Here’s an easy way to understand the situation.  Let’s say you make sails, and you charge $5 for a ton of sails.  You can sell your sails in America for $6 a ton and do well.  If you make your sails in England, and ship them to the United States, your distributor/importer has to pay $6.50 for one ton of sails.  If you make sails in the US (and transport them via ship), your distributor has to pay $6.06 for their ton of sails.

boat-classic-clouds-173910There’s the kicker, then. If you, as the distributor, sell both US- and UK-made sails, you can sell them to retailers at the same price, $7 a ton.  If you do that, you make just 50 cents on the UK-made sails, while raking in 94 cents on the US-made sails.

Let’s take it a step further, though, because what retailer makes just 50 cents on something?  No, as the retailer, you’re going to sell your UK-made sails for $10 a ton. This ups your profit to $3.50 a ton, but you can justify that higher price because those sails are made in England, and of course everybody knows British ships are awesome and they have been ruling the oceans for decades, so UK-made sails command a premium for their real or perceived quality difference over US-made sails.  Raising the price of the imported sails enables you to absorb the cost of the tariff.  Get this, though – everybody knows there’s a 50 cents-per-ton tariff on UK-made sails, so you can charge $10.50 per ton and now you’re making $4 per ton in profit without anybody complaining, because they know that 50 cents is going to the government, which of course is protecting you and American business/industry.

Jump back and look at the US-made sails, though.  Sure, they’re slightly inferior quality to the premium UK-made sails, but ships gotta have sails, right?  Instead of selling them for $7 a ton, you can sell them for $8 a ton, which gives people the impression they’re still getting a deal over the UK-made sails, but now you’ve upped your profit to $1.94 per ton, and because of the $2 per ton price difference, you’re likely to sell more US-made sails than UK-made ones, which improves your overall bottom line.  You can even up the price to $8.50 a ton, which still keeps them $2/ton below the cost of the UK-made sails (profit now $2.44/ton). You can safely buy fewer tons of UK-made sails, knowing you’ll sell more US-made ones at the now artificially higher price.  Plus you can feel good for supporting US industry!

There’s some lessons in there to unpack.

  1.  Tariffs are taxes charged to import goods into a country.
  2.  Tariffs can be absorbed by the importer or passed on to the consumer.
  3.  Because tariffs artificially raise the price of imported goods, domestic goods can be priced high and still look like a bargain to the consumer.

Think about this, though: What distributor in their right mind is going to eat the cost of the tariff?  That’s not good business, especially if your margins are razor-thin, like they are for many goods.  We’re talking mere cents of profit, with businesses relying on volume to really make money.  Wouldn’t you, a smart business owner in a capitalist economy, pass the cost of the tariff straight on to your customer?  Yes, you would, because you need to maintain your margins for your business to succeed.  You were already selling your goods for as low a price as you could, so you can’t really absorb the cost of the tariff.  The importer passes it on to the distributor, the distributor passes it on to the retailer, the retailer passes it on to the consumer.

Thus, the most important lesson of all: THE CONSUMER PAYS THE TARIFF.

This is not unique to the United States.  European consumers pay their tariff costs, Chinese consumers pay their tariff costs, Indian consumers pay their tariff costs and so on, just like American consumers do.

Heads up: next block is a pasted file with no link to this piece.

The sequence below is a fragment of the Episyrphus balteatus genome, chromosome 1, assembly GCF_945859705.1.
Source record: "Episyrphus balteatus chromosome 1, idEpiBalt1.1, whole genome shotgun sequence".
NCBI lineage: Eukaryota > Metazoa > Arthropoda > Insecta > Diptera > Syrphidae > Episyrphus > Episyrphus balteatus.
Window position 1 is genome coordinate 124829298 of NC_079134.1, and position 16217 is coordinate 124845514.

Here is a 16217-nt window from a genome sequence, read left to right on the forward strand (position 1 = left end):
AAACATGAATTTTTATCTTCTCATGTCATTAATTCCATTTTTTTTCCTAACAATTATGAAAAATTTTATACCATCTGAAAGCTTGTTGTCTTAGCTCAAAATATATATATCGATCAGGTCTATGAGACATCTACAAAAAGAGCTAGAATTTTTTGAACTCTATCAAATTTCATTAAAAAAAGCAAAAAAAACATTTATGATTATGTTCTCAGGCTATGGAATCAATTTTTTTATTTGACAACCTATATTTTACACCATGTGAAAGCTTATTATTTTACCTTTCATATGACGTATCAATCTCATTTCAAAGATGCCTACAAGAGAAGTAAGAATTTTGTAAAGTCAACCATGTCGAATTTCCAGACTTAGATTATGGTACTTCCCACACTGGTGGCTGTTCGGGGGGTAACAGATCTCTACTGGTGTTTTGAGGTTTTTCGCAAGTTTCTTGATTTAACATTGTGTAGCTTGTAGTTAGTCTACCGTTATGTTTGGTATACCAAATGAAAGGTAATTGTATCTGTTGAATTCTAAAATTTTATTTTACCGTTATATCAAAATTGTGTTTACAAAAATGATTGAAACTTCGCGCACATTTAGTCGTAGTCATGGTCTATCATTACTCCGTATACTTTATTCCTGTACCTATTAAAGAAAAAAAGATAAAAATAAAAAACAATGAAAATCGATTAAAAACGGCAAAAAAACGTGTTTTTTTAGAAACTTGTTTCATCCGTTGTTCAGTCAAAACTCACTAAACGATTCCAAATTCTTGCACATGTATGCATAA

You might be wondering who benefits from higher tariffs, or really from tariffs at all. The government levying the tax is who benefits.  They collect the tariff up front at the ports.  They collect taxes on the money made by the distributor, the wholesaler and the retailer.  They then collect a sales tax when the consumer buys the product.  The government benefits every step of the way from tariffs, and that, my friends, is the whole reason tariffs exist in the first place – no matter where you live, no matter what form of government you are under and no matter what types of goods you’re buying.

Remember that.


done with the state of the union address

Once upon a time, I was a rabid football fan. I spent nearly every weekend holed up here or there, ingesting endless hours of college and pro football to the point where I knew the names of some of the key players’ wives and mothers just from hearing them so much.
podiumThen one day, the NFL players started complaining about how they were being treated and their pay rates. I read article after article about the issue and discovered I gave absolutely zero fucks about how bad these players who were being paid millions of dollars a year to play a game – granted, a brutal and punishing game – felt they were being treated by team owners and the league.

I believe everybody should be paid a fair wage for the work they do, and playing in the NFL is definitely work, so don’t get me wrong – these guys SHOULD be paid. I had to take a hard look at what my fanaticism said about me, though, and I decided that supporting that many millionaires with my time, effort and loyalty was unwarranted.  I gave up the NFL and focused on college ball.

Not long after that – maybe a couple of years – I started paying attention to how much college players are exploited by the NCAA sports-industrial complex, which essentially commoditizes young men and turns them into entertainment revenue without truly compensating them. Sure, they get a college education, but if you want to know how that works, you should take a look at NCAA Division I football graduation rates.  Without getting too much into it, the NCAA basically functions as a feeder league for the NFL and since I gave up the NFL, I felt like a hypocrite for continuing to support the NFL by being an NCAA football consumer.